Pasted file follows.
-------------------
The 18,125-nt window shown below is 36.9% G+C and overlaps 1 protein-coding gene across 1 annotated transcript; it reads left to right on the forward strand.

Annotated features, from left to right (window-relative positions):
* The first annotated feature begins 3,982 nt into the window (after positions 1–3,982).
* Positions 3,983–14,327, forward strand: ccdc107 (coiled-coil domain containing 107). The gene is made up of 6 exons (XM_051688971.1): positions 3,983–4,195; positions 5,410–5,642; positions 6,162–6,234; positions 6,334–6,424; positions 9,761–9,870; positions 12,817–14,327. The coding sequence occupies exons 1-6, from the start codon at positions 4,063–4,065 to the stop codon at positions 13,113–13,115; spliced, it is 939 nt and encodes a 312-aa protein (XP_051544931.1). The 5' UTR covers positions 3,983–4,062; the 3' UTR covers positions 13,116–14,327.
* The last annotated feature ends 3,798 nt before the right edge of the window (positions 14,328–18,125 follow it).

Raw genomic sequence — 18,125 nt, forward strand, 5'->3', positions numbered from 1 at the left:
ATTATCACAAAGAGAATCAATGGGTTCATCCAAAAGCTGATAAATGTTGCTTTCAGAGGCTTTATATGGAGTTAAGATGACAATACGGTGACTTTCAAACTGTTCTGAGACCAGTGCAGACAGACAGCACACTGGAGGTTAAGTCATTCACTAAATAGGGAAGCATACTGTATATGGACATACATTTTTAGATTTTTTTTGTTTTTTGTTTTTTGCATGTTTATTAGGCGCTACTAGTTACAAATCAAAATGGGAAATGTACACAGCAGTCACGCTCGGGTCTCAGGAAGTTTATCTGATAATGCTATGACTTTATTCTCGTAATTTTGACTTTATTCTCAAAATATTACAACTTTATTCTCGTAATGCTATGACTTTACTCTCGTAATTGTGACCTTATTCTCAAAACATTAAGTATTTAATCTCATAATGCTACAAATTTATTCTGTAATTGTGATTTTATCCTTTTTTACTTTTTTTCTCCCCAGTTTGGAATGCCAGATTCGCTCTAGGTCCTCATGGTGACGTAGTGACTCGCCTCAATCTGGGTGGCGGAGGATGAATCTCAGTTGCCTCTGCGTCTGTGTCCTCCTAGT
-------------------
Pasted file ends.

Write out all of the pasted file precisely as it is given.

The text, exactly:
The 18,125-nt window shown below is 36.9% G+C and overlaps 1 protein-coding gene across 1 annotated transcript; it reads left to right on the forward strand.

Annotated features, from left to right (window-relative positions):
* The first annotated feature begins 3,982 nt into the window (after positions 1–3,982).
* Positions 3,983–14,327, forward strand: ccdc107 (coiled-coil domain containing 107). The gene is made up of 6 exons (XM_051688971.1): positions 3,983–4,195; positions 5,410–5,642; positions 6,162–6,234; positions 6,334–6,424; positions 9,761–9,870; positions 12,817–14,327. The coding sequence occupies exons 1-6, from the start codon at positions 4,063–4,065 to the stop codon at positions 13,113–13,115; spliced, it is 939 nt and encodes a 312-aa protein (XP_051544931.1). The 5' UTR covers positions 3,983–4,062; the 3' UTR covers positions 13,116–14,327.
* The last annotated feature ends 3,798 nt before the right edge of the window (positions 14,328–18,125 follow it).

Raw genomic sequence — 18,125 nt, forward strand, 5'->3', positions numbered from 1 at the left:
ATTATCACAAAGAGAATCAATGGGTTCATCCAAAAGCTGATAAATGTTGCTTTCAGAGGCTTTATATGGAGTTAAGATGACAATACGGTGACTTTCAAACTGTTCTGAGACCAGTGCAGACAGACAGCACACTGGAGGTTAAGTCATTCACTAAATAGGGAAGCATACTGTATATGGACATACATTTTTAGATTTTTTTTGTTTTTTGTTTTTTGCATGTTTATTAGGCGCTACTAGTTACAAATCAAAATGGGAAATGTACACAGCAGTCACGCTCGGGTCTCAGGAAGTTTATCTGATAATGCTATGACTTTATTCTCGTAATTTTGACTTTATTCTCAAAATATTACAACTTTATTCTCGTAATGCTATGACTTTACTCTCGTAATTGTGACCTTATTCTCAAAACATTAAGTATTTAATCTCATAATGCTACAAATTTATTCTGTAATTGTGATTTTATCCTTTTTTACTTTTTTTCTCCCCAGTTTGGAATGCCAGATTCGCTCTAGGTCCTCATGGTGACGTAGTGACTCGCCTCAATCTGGGTGGCGGAGGATGAATCTCAGTTGCCTCTGCGTCTGTGTCCTCCTAGT